After lunch, it’s time for a little exploring. Friday Harbor is a walkable village with plenty of coffee shops, boutiques, and museums. A must-see is the Whale Museum housed in the 1892 Oddfellow’s Building.
The waters around San Juan Island are whale central and home three “pods” or family groups of orca (killer) whales known as the Southern Resident orcas. There are also gray, minke, and humpback whales as well as Dall’s and harbor porpoises in the area. The Whale Museum can help you learn about their biology, genealogy, and natural history. Especially impressive is the full-sized skeleton of a grey whale suspended from the ceiling and the skulls that graphically illustrate the orca’s three-inch, razor sharp, teeth.
While you’re visiting the Whale Museum, you may even be lucky enough to get a glimpse of Robert Straub, the building’s resident ghost. Straub, an island resident, was hanged in 1897 for killing his neighbor. Some claim they’ve seen his tall, lanky frame or heard his footsteps on the museum’s second floor. www.whale–museum.org/
On Spring Street, just a few steps from the museum, we stop at the Hot Shop & Flavor Emporium, an entire store dedicated to culinary heat. This fun and funky shop features a mind boggling array of salsa, peppers, rubs, jerks, BBQ and hot sauces from around the world – and you can sample all of them. www.sanjuanhotshop.com/
The San Juan Islands are home to many talented artists and the artist co-op Island Studios showcases the work of more than 200 of them. The big, bright shop offers a wonderful selection of paintings, jewelry, photography, glasswork, handmade clothing, toiletries, and more. Especially fun is their patio with water features, pots, sculptures, and other garden art. I’ll need to come back to Friday Harbor the first weekend of October for Artstock, a celebration of local art with tours of studios and galleries, food, and music. www.islandstudios.com/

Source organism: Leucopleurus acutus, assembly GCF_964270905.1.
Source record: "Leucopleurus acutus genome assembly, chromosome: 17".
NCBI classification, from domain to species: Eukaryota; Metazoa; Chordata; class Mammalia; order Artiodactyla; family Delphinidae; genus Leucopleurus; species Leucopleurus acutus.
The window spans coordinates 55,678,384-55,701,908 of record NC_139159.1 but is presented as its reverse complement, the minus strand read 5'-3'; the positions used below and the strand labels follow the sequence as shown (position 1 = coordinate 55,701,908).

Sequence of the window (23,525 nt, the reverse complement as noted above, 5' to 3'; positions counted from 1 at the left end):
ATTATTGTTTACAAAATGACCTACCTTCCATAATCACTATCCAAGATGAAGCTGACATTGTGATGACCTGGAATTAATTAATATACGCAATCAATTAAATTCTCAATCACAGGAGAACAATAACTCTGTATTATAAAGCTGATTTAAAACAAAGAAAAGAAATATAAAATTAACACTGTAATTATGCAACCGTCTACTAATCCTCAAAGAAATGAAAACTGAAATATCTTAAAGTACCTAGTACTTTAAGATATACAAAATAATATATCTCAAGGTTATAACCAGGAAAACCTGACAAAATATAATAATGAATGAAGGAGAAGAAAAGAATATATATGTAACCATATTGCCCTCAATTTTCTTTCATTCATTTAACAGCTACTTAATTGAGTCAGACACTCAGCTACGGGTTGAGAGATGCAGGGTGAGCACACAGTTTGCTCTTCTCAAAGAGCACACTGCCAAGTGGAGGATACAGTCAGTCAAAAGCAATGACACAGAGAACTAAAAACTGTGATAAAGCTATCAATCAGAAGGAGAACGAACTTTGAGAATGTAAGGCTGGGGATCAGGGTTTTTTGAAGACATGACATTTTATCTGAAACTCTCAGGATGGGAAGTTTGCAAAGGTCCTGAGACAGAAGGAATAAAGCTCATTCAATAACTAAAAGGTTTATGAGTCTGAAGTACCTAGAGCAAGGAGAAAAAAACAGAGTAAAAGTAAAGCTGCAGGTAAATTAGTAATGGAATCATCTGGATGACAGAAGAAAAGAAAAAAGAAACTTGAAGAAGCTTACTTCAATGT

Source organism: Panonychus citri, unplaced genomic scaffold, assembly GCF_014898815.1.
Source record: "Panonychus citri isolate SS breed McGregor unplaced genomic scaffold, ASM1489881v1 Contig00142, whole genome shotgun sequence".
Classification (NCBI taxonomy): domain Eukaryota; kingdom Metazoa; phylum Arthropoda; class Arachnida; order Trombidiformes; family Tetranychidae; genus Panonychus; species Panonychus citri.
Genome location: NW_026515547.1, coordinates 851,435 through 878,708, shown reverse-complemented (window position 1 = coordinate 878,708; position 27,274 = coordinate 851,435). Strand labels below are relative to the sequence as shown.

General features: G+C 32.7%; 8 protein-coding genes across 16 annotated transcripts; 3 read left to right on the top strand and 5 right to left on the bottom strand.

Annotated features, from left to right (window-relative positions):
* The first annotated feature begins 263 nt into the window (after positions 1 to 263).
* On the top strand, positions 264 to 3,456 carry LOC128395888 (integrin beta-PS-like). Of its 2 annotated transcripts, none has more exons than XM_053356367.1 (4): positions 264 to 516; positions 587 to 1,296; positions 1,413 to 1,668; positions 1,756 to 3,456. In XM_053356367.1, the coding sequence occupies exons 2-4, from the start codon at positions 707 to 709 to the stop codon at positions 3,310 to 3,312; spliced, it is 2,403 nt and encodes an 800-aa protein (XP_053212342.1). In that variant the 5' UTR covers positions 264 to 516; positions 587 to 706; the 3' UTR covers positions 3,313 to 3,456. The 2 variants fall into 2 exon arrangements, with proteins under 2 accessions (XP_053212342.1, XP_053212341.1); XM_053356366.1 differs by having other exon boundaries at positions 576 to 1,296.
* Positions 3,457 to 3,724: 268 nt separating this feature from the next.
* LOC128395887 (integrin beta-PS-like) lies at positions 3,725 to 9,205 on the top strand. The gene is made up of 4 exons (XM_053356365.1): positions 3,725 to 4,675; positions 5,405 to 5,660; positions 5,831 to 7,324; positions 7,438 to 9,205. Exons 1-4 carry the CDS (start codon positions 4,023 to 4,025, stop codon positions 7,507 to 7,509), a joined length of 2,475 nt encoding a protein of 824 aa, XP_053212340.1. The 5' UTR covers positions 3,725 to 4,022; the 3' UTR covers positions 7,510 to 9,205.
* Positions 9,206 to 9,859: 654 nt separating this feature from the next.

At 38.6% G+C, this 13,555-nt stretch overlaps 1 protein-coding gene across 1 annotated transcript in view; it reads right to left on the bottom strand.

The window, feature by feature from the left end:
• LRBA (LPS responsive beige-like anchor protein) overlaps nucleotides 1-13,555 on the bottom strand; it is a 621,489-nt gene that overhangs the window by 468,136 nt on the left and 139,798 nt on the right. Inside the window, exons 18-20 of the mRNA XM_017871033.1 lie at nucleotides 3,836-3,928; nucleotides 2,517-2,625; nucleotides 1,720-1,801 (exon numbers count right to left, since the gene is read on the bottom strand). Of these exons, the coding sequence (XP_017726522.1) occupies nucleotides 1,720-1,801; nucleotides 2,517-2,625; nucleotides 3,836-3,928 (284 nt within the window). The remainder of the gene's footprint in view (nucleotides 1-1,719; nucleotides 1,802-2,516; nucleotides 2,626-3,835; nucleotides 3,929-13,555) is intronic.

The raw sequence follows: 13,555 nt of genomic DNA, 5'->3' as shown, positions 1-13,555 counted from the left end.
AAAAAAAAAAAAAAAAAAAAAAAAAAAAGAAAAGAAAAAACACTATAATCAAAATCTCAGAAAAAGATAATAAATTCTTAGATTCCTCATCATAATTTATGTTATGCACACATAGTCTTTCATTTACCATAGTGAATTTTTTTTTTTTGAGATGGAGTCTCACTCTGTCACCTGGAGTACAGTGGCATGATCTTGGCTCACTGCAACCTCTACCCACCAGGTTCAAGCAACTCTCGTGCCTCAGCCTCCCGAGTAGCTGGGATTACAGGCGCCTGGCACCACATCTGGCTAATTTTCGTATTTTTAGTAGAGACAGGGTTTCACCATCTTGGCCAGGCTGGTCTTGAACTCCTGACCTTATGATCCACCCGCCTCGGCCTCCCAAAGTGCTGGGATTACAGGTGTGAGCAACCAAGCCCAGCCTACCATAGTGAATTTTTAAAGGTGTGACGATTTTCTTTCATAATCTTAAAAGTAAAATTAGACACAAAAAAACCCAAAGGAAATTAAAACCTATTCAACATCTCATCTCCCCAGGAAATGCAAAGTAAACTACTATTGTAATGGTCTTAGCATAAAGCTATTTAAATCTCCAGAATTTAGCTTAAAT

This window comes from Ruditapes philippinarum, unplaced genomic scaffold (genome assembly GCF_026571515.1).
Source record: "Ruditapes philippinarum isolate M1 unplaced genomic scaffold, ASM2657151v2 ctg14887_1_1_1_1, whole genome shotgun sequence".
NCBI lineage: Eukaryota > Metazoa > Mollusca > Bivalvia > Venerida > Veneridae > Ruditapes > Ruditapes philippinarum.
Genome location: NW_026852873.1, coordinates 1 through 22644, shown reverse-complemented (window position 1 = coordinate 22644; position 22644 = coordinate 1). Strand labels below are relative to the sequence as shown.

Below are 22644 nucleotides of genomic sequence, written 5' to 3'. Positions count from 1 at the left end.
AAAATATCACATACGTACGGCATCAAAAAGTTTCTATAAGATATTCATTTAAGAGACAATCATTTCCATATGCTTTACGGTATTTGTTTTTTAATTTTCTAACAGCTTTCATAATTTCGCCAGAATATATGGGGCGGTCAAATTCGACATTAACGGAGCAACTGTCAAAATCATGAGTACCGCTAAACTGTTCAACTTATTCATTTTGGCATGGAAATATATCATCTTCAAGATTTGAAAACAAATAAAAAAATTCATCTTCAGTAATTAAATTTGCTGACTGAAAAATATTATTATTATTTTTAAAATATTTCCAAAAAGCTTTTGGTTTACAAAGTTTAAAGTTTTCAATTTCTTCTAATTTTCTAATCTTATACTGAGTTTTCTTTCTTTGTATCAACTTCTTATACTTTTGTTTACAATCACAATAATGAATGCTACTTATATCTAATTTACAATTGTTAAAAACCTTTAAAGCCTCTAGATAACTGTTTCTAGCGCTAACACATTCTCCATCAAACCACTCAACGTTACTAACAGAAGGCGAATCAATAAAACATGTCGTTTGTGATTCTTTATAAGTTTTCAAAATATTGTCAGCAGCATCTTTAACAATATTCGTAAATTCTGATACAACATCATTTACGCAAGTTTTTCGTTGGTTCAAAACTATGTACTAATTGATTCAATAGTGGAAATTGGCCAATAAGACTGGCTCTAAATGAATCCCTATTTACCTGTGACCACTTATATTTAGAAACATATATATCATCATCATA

When we pop into Pelindaba Lavender on Hawthorne Lane, we’re surrounded by the heavenly smell of lavender. The shop is filled with products made from organic lavender grown on Pelindaba Lavender Farm right on the island. They make lavender personal care items like shampoo, lotion, and soap; therapy products like antiseptics and analgesics; culinary products like lavender honey, mustard, and lavender-flavored chocolate; home and floral products; lavender-themed jewelry. They even carry lavender products for your pets. May through October, visitors can also tour the farm. www.pelindabalavender.com/
Friday Harbor is fascinating for visitors interested in history. We head a short distance from downtown to the San Juan Historical Museum, an old farm house built in 1894, filled with antique furniture and other household goods. While we’ve come too late to tour the house, there’s plenty to see on the museum’s grounds, including an old stone building, the farm’s original root cellar, a weathered barn filled with antique weaving equipment, and Scribner cabin, which was built in 1891. www.sjmuseum.org